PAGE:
Consulting engineers and construction contractors alike are looking forward to participating in the single-largest investment ever for modernizing the U.S. electric grid. The $3.4 billion of grant awards announced late last month by President Obama will be matched by utilities in 49 states for a total of $8.2 billion to install “Smart Grid” technologies. The Energy Dept. hopes that investment will put the country on a path to obtain 20% of its electricity from renewable sources by 2020 and shave more than 1,400 MW off peak power demand.
On the long-heralded Smart Grid, customers and electricity providers will be linked by communication infrastructure that will allow the electrical system’s operators to closely manage demand and supply. Sensors, called phasor measurement units (PMUs), are “a technology that DOE is very interested in testing,” says Steve Stolze, managing director for Black & Veatch Enterprise Management Solutions, Hauppauge, N.Y.
DOE says more than 850 PMUs covering 100% of the grid will be installed under this program to enable better monitoring of grid conditions and prevent cascading power outages. Almost 700 automated substations also will be installed, allowing power utilities to respond faster and more effectively to restore service when outages do occur. “The grids have to be analyzed for the optimum placement of these units, they then have to be installed, the networks to control them and communicate with them have to be built, the systems on grid operation have to be integrated with the new measurement units, and the new network that would be involved to control those,” says Stolze. “That is quite a lot of work.”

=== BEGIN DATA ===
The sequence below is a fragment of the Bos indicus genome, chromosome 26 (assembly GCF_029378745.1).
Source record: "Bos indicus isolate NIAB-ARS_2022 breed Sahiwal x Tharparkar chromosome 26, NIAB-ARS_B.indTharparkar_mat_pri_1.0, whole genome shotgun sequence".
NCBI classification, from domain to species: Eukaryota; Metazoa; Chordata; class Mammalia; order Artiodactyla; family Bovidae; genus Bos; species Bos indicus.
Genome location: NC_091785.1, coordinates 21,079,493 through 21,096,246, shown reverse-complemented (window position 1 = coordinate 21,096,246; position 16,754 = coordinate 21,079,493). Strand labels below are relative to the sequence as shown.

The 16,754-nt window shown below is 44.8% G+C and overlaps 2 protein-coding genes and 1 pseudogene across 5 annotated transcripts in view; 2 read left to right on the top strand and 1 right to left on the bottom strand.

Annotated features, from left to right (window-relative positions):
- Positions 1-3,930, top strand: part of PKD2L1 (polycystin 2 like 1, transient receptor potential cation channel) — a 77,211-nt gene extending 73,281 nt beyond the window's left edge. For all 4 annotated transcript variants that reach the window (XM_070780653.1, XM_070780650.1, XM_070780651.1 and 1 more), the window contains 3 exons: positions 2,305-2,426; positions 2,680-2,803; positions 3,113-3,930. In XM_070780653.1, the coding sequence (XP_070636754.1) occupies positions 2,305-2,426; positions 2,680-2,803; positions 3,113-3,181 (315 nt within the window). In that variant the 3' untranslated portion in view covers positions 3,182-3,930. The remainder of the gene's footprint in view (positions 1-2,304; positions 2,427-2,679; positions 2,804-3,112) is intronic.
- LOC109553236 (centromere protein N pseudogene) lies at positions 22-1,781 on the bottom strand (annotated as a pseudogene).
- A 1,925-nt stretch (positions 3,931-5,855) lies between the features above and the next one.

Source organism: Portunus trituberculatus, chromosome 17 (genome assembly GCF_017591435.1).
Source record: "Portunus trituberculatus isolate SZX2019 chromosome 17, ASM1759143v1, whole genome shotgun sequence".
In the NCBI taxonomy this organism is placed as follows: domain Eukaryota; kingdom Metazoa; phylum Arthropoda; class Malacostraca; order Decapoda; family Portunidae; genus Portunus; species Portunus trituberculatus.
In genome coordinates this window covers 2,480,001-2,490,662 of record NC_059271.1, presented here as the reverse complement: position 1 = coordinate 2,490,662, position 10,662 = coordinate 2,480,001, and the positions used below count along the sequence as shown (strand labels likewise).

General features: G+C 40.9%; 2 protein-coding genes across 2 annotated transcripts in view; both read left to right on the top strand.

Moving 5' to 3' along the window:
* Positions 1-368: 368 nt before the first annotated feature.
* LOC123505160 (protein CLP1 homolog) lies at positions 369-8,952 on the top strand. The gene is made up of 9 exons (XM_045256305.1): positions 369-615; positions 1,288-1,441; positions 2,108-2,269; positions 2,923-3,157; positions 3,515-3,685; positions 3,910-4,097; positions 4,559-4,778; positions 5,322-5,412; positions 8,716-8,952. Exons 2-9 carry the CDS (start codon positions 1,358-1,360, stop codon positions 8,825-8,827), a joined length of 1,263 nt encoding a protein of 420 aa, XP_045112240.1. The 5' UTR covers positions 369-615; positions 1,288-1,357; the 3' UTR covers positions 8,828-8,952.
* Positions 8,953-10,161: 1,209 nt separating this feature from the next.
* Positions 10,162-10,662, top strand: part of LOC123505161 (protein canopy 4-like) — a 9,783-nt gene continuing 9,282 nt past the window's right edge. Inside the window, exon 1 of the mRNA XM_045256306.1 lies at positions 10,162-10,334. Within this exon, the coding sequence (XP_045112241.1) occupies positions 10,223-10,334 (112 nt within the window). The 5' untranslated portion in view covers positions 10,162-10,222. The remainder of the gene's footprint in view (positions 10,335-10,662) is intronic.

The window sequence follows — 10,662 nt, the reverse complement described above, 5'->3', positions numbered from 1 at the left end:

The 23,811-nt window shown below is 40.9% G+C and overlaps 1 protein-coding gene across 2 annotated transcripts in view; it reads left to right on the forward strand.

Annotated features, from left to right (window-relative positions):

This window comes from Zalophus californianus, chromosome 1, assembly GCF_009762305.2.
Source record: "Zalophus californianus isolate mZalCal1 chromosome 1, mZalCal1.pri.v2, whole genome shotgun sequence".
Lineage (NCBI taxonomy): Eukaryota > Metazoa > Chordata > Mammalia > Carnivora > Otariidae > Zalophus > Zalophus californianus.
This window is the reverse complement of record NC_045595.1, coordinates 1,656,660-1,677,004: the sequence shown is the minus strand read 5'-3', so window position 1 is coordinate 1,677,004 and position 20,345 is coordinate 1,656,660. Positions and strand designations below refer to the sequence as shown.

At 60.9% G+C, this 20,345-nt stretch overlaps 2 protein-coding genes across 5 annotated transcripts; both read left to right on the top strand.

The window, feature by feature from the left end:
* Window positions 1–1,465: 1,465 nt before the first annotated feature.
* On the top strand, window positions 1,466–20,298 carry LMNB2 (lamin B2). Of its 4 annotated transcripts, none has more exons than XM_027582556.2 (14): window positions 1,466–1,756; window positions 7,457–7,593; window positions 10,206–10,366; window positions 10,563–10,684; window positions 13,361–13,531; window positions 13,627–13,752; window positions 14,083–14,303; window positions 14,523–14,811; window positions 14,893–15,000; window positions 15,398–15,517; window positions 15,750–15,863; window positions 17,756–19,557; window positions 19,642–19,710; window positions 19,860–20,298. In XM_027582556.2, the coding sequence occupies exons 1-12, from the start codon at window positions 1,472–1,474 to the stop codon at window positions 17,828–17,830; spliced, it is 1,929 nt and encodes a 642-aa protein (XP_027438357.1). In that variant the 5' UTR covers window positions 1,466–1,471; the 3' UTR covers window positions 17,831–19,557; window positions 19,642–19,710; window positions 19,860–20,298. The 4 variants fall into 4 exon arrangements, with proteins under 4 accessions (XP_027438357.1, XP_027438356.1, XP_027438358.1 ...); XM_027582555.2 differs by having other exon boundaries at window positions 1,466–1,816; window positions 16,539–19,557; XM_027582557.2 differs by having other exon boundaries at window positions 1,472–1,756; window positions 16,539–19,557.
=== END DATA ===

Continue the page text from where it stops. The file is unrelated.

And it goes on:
Progress Energy, Raleigh, N.C., was one of only six utilities in the country to receive a $200-million grant award. The utility will leverage the award to fund its $520-million modernization, which was already two years into a five-year schedule. The program was begun in the Carolinas and will expand into Florida to upgrade direct-load control switches and commercial automatic metering infrastructure, says Becky Harrison, Smart Grid program director. There will be extensive construction work, including wire-pulling, new telecommunications fiber optics, upgrading analog substation controls to digital, upgrading the supervisory-control and data-acquisition (SCADA) system and installing distribution management systems. However, “we have not done a full resource plan to determine” how much of the work will be contracted out, Harrison says.
Duke Energy, Charlotte, N.C., also is not yet ready to say how much work there will be for engineers and contractors, but “it will be a very high percentage of the resources that we will use to actually do the in-field installations,” says Mark Wyatt, vice president of Smart Grid and energy systems. Duke’s $200-million stimulus grant will leverage a program estimated at $851.7 million.
“We will be deploying large numbers of meters, large numbers of communications devices, large numbers of distribution automation infrastructures, and by the very nature of that, we will have a full staff of folks that will manage the program on the Duke Energy side,” Wyatt says. “But we plan to leverage extensively third-party entities like engineering firms and construction and operations groups to round out the balance of the additional workforce that we need to meet the deployment schedule.”
DOE now is negotiating terms with the award recipients and expects to have contracts in place by the end of the year, says Hank Kenchington, deputy assistant secretary for research and development in the Office of Electricity.